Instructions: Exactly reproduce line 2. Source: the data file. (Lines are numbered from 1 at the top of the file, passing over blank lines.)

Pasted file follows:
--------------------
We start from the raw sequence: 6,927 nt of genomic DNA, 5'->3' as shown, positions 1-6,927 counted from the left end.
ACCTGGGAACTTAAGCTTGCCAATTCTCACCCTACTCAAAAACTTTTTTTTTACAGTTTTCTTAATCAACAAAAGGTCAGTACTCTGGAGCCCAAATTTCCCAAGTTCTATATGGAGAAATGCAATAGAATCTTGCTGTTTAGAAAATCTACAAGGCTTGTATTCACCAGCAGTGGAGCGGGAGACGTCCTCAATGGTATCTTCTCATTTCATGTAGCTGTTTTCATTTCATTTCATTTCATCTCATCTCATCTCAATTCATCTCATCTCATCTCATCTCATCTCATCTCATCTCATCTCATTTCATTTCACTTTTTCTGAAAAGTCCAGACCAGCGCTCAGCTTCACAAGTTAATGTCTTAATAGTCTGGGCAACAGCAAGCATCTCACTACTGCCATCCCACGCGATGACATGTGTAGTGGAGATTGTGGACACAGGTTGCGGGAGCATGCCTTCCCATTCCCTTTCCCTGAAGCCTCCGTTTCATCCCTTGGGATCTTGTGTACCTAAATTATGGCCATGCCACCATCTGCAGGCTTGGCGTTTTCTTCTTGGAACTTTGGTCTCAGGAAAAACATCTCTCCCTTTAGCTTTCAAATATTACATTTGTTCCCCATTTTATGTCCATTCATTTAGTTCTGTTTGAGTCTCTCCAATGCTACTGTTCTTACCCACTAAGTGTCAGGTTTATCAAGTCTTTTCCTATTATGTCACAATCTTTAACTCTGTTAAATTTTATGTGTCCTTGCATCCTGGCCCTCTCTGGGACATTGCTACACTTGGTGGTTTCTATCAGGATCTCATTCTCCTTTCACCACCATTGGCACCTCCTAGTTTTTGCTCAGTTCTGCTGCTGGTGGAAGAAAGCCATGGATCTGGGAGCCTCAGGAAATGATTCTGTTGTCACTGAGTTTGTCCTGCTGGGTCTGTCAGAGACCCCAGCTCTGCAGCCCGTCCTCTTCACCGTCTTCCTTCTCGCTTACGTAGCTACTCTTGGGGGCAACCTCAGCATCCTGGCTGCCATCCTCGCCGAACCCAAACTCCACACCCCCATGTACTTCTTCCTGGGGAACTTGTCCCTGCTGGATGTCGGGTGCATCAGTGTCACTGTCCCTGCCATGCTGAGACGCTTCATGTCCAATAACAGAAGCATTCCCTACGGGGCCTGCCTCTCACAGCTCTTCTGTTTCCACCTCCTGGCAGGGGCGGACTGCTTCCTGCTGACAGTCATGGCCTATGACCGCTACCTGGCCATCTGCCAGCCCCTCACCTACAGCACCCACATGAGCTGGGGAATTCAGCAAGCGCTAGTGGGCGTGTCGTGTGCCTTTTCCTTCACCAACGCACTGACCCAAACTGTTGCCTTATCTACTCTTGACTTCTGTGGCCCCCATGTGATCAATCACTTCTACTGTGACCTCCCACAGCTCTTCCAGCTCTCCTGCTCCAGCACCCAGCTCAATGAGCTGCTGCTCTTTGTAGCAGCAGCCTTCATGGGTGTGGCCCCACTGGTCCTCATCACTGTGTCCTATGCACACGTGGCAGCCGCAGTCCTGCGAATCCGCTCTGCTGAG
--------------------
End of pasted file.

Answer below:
ACCTGGGAACTTAAGCTTGCCAATTCTCACCCTACTCAAAAACTTTTTTTTTACAGTTTTCTTAATCAACAAAAGGTCAGTACTCTGGAGCCCAAATTTCCCAAGTTCTATATGGAGAAATGCAATAGAATCTTGCTGTTTAGAAAATCTACAAGGCTTGTATTCACCAGCAGTGGAGCGGGAGACGTCCTCAATGGTATCTTCTCATTTCATGTAGCTGTTTTCATTTCATTTCATTTCATCTCATCTCATCTCAATTCATCTCATCTCATCTCATCTCATCTCATCTCATCTCATCTCATTTCATTTCACTTTTTCTGAAAAGTCCAGACCAGCGCTCAGCTTCACAAGTTAATGTCTTAATAGTCTGGGCAACAGCAAGCATCTCACTACTGCCATCCCACGCGATGACATGTGTAGTGGAGATTGTGGACACAGGTTGCGGGAGCATGCCTTCCCATTCCCTTTCCCTGAAGCCTCCGTTTCATCCCTTGGGATCTTGTGTACCTAAATTATGGCCATGCCACCATCTGCAGGCTTGGCGTTTTCTTCTTGGAACTTTGGTCTCAGGAAAAACATCTCTCCCTTTAGCTTTCAAATATTACATTTGTTCCCCATTTTATGTCCATTCATTTAGTTCTGTTTGAGTCTCTCCAATGCTACTGTTCTTACCCACTAAGTGTCAGGTTTATCAAGTCTTTTCCTATTATGTCACAATCTTTAACTCTGTTAAATTTTATGTGTCCTTGCATCCTGGCCCTCTCTGGGACATTGCTACACTTGGTGGTTTCTATCAGGATCTCATTCTCCTTTCACCACCATTGGCACCTCCTAGTTTTTGCTCAGTTCTGCTGCTGGTGGAAGAAAGCCATGGATCTGGGAGCCTCAGGAAATGATTCTGTTGTCACTGAGTTTGTCCTGCTGGGTCTGTCAGAGACCCCAGCTCTGCAGCCCGTCCTCTTCACCGTCTTCCTTCTCGCTTACGTAGCTACTCTTGGGGGCAACCTCAGCATCCTGGCTGCCATCCTCGCCGAACCCAAACTCCACACCCCCATGTACTTCTTCCTGGGGAACTTGTCCCTGCTGGATGTCGGGTGCATCAGTGTCACTGTCCCTGCCATGCTGAGACGCTTCATGTCCAATAACAGAAGCATTCCCTACGGGGCCTGCCTCTCACAGCTCTTCTGTTTCCACCTCCTGGCAGGGGCGGACTGCTTCCTGCTGACAGTCATGGCCTATGACCGCTACCTGGCCATCTGCCAGCCCCTCACCTACAGCACCCACATGAGCTGGGGAATTCAGCAAGCGCTAGTGGGCGTGTCGTGTGCCTTTTCCTTCACCAACGCACTGACCCAAACTGTTGCCTTATCTACTCTTGACTTCTGTGGCCCCCATGTGATCAATCACTTCTACTGTGACCTCCCACAGCTCTTCCAGCTCTCCTGCTCCAGCACCCAGCTCAATGAGCTGCTGCTCTTTGTAGCAGCAGCCTTCATGGGTGTGGCCCCACTGGTCCTCATCACTGTGTCCTATGCACACGTGGCAGCCGCAGTCCTGCGAATCCGCTCTGCTGAG